High Line Blog

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Author: 
Michelle Sharkey
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The support for the full preservation of the High Line at the rail yards continues to grow-- Community Board 4 and Manhattan Borough President Scott Stringer have both added their voices to the call to save the spur.

At a recent full Board meeting, Community Board 4 made a clear statement advocating preservation of the entire High Line at the Eastern Rail Yards, including the spur over 10th Avenue.

In a letter addressed to the City Planning Commission, CB4 recommended approval of City Planning's proposed text amendments to the zoning plan for the Eastern Rail Yards—but at the same time, they requested additional text amendments to ensure that the entire High Line would be protected.

CB4's letter points out that though Related shows the entire High Line in its drawing for the site, "the brutal truth of the situation is that the High Line on the ERY and the WRY remains unprotected and at serious risk of demolition. Now is the time to put in place the zoning protections to ensure that the High Line will be preserved."

Manhattan Borough President Scott Stringer's zoning amendment recommendation to City Planning include an equally strong call to save the spur. In his letter to City Planning Chair Amanda Burden, he wrote, "Redeveloping the rail yards must not threaten any portion of the High Line, including the spur; it should be preserved in its entirety."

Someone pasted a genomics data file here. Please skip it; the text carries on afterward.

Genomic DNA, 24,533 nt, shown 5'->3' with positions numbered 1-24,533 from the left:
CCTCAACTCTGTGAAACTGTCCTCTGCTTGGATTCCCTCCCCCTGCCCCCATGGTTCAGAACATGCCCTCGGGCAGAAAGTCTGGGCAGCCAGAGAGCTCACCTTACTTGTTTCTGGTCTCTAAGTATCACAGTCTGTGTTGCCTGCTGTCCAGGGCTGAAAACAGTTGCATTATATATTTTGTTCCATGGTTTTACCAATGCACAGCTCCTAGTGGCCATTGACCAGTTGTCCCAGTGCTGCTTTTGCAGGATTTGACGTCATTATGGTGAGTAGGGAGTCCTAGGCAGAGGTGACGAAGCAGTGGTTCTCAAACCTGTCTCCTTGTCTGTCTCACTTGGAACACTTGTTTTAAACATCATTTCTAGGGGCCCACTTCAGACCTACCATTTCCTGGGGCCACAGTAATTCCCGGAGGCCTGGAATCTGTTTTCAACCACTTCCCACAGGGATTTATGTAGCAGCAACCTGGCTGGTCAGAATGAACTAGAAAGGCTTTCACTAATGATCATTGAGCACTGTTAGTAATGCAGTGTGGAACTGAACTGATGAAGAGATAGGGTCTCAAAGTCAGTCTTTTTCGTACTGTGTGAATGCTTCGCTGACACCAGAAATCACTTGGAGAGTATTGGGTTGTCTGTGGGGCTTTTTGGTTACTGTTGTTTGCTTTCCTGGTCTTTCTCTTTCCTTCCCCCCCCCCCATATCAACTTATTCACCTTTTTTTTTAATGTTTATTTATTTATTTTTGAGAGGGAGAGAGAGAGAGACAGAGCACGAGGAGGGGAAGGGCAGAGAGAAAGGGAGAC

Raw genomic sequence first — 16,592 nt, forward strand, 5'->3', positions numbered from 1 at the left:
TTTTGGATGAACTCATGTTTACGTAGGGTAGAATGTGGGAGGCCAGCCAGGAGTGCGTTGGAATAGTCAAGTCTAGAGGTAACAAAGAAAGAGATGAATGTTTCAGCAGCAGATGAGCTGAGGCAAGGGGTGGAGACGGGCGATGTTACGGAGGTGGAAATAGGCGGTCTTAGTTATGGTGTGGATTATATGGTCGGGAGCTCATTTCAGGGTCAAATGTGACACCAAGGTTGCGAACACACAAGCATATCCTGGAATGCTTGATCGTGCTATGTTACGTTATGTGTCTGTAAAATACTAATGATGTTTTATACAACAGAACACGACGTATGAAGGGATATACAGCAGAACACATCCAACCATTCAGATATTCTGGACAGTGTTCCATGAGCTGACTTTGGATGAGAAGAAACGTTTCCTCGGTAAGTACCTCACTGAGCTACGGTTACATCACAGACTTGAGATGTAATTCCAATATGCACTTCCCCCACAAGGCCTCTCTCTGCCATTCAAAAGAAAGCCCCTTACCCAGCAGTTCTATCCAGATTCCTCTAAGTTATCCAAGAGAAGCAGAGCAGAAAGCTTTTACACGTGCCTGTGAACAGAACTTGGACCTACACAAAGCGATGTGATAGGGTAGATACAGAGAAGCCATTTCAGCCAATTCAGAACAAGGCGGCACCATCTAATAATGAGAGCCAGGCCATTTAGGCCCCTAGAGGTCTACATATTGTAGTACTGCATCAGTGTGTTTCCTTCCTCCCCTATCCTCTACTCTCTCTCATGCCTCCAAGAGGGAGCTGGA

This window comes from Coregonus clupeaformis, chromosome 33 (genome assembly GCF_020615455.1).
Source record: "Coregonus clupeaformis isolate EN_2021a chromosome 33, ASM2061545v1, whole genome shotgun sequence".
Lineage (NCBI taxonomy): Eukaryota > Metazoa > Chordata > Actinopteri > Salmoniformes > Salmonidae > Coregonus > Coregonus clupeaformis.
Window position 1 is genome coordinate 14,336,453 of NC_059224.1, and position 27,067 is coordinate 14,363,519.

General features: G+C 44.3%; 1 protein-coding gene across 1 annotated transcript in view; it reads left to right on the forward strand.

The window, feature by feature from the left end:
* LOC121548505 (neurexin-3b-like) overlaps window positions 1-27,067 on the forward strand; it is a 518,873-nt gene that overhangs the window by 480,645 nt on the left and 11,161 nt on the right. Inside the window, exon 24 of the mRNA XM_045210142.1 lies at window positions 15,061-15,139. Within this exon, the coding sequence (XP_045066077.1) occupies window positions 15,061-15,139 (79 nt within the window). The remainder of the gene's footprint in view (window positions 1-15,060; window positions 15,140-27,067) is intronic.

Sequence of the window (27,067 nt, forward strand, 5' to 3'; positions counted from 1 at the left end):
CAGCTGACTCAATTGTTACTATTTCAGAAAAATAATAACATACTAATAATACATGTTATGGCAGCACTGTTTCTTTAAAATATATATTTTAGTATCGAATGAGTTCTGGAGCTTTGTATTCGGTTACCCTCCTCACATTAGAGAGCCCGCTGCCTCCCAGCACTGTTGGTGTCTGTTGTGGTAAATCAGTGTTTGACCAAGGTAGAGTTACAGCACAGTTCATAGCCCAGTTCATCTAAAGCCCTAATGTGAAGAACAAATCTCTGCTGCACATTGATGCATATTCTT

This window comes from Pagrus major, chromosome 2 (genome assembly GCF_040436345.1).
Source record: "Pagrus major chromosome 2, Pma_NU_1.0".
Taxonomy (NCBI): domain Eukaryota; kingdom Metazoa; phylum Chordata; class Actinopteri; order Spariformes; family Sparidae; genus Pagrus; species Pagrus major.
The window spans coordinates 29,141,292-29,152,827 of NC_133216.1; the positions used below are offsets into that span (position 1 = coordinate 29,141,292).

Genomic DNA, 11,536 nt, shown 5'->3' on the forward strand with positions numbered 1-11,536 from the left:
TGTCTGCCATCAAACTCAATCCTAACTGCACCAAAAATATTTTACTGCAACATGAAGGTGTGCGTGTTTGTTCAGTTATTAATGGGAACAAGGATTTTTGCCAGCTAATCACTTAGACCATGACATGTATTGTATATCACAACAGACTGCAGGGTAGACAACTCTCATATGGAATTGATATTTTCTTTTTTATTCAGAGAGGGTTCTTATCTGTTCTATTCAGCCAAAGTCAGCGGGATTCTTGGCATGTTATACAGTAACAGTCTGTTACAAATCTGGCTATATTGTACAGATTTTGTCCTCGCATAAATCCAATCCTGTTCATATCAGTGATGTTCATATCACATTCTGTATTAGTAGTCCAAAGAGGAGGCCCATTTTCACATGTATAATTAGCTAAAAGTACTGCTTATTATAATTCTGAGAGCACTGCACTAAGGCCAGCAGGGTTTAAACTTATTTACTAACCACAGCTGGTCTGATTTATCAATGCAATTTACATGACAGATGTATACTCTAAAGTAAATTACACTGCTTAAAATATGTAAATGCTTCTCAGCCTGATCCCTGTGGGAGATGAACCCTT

Author: 
Anonymous
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Enlargefhl without usImage by Kenn Brown, monolithic.com
Author: 
Anonymous
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Today brought one of the strangest views from the High Line yet: A few of us were up on the site this afternoon to see how it was faring in the frigid weather, when we caught a chilling glimpse of the US Airways plane that crashed into the icy Hudson today. (Amazingly, even in the sub-freezing temperatures, there are no fatalities reported.)

Author: 
Anonymous
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Photo by Barry Munger.
Friends of the High Line's Deputy Director of Horticulture talks about planting on the High Line, working with Field Operations and Planting Designer Piet Oudolf, and creating a maintenance plan for the new landscape.

Where were you before coming to Friends of the High Line, and what drew you to the High Line project?

I was at the Horticultural Society of New York as the director of a community horticulture program called GreenBranches.  We worked with the community, transitional work crews, and local designers to install, maintain, and program public gardens in underserved neighborhoods around the city.
I was drawn to the High Line as one of the most intriguing projects in urban gardening I could ever imagine. 

What was unique about the landscape that grew on the High Line after the trains stopped running?